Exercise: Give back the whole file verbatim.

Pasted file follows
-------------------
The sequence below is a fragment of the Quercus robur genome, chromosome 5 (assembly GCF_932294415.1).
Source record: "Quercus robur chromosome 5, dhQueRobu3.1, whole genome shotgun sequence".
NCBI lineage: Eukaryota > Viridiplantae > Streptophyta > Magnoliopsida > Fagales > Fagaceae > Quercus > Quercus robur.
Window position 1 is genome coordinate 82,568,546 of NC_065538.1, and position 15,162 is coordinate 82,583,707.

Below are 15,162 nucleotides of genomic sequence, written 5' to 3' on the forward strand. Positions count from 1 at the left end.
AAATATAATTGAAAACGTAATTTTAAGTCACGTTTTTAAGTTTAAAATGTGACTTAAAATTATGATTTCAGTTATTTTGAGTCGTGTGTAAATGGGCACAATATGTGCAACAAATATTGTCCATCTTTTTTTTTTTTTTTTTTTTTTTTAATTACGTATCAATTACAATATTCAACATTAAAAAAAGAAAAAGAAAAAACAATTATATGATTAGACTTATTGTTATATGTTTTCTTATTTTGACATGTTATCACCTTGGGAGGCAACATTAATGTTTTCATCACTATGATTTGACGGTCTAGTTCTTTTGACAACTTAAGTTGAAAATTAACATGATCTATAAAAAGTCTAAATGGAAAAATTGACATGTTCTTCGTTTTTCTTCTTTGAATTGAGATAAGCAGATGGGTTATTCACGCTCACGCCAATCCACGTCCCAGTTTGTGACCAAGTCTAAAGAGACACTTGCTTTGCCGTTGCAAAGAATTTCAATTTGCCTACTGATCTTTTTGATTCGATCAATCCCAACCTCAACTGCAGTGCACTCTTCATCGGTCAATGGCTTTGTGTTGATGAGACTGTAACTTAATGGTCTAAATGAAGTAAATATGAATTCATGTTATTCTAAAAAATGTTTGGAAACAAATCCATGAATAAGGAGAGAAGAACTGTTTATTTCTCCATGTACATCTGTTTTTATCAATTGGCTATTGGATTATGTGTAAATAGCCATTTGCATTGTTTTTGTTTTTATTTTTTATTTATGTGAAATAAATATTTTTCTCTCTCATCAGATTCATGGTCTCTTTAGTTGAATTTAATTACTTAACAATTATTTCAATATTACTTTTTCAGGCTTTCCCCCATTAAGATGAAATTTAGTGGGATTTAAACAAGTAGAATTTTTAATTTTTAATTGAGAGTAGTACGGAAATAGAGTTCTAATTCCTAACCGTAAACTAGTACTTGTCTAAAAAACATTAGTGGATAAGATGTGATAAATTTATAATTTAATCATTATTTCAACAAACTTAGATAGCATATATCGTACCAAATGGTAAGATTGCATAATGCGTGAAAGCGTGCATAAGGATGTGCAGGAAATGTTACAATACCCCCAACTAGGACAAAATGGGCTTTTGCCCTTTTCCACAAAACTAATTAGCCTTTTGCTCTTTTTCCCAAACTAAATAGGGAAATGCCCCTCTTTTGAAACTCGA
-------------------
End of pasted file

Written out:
The sequence below is a fragment of the Quercus robur genome, chromosome 5 (assembly GCF_932294415.1).
Source record: "Quercus robur chromosome 5, dhQueRobu3.1, whole genome shotgun sequence".
NCBI lineage: Eukaryota > Viridiplantae > Streptophyta > Magnoliopsida > Fagales > Fagaceae > Quercus > Quercus robur.
Window position 1 is genome coordinate 82,568,546 of NC_065538.1, and position 15,162 is coordinate 82,583,707.

Below are 15,162 nucleotides of genomic sequence, written 5' to 3' on the forward strand. Positions count from 1 at the left end.
AAATATAATTGAAAACGTAATTTTAAGTCACGTTTTTAAGTTTAAAATGTGACTTAAAATTATGATTTCAGTTATTTTGAGTCGTGTGTAAATGGGCACAATATGTGCAACAAATATTGTCCATCTTTTTTTTTTTTTTTTTTTTTTTTAATTACGTATCAATTACAATATTCAACATTAAAAAAAGAAAAAGAAAAAACAATTATATGATTAGACTTATTGTTATATGTTTTCTTATTTTGACATGTTATCACCTTGGGAGGCAACATTAATGTTTTCATCACTATGATTTGACGGTCTAGTTCTTTTGACAACTTAAGTTGAAAATTAACATGATCTATAAAAAGTCTAAATGGAAAAATTGACATGTTCTTCGTTTTTCTTCTTTGAATTGAGATAAGCAGATGGGTTATTCACGCTCACGCCAATCCACGTCCCAGTTTGTGACCAAGTCTAAAGAGACACTTGCTTTGCCGTTGCAAAGAATTTCAATTTGCCTACTGATCTTTTTGATTCGATCAATCCCAACCTCAACTGCAGTGCACTCTTCATCGGTCAATGGCTTTGTGTTGATGAGACTGTAACTTAATGGTCTAAATGAAGTAAATATGAATTCATGTTATTCTAAAAAATGTTTGGAAACAAATCCATGAATAAGGAGAGAAGAACTGTTTATTTCTCCATGTACATCTGTTTTTATCAATTGGCTATTGGATTATGTGTAAATAGCCATTTGCATTGTTTTTGTTTTTATTTTTTATTTATGTGAAATAAATATTTTTCTCTCTCATCAGATTCATGGTCTCTTTAGTTGAATTTAATTACTTAACAATTATTTCAATATTACTTTTTCAGGCTTTCCCCCATTAAGATGAAATTTAGTGGGATTTAAACAAGTAGAATTTTTAATTTTTAATTGAGAGTAGTACGGAAATAGAGTTCTAATTCCTAACCGTAAACTAGTACTTGTCTAAAAAACATTAGTGGATAAGATGTGATAAATTTATAATTTAATCATTATTTCAACAAACTTAGATAGCATATATCGTACCAAATGGTAAGATTGCATAATGCGTGAAAGCGTGCATAAGGATGTGCAGGAAATGTTACAATACCCCCAACTAGGACAAAATGGGCTTTTGCCCTTTTCCACAAAACTAATTAGCCTTTTGCTCTTTTTCCCAAACTAAATAGGGAAATGCCCCTCTTTTGAAACTCGA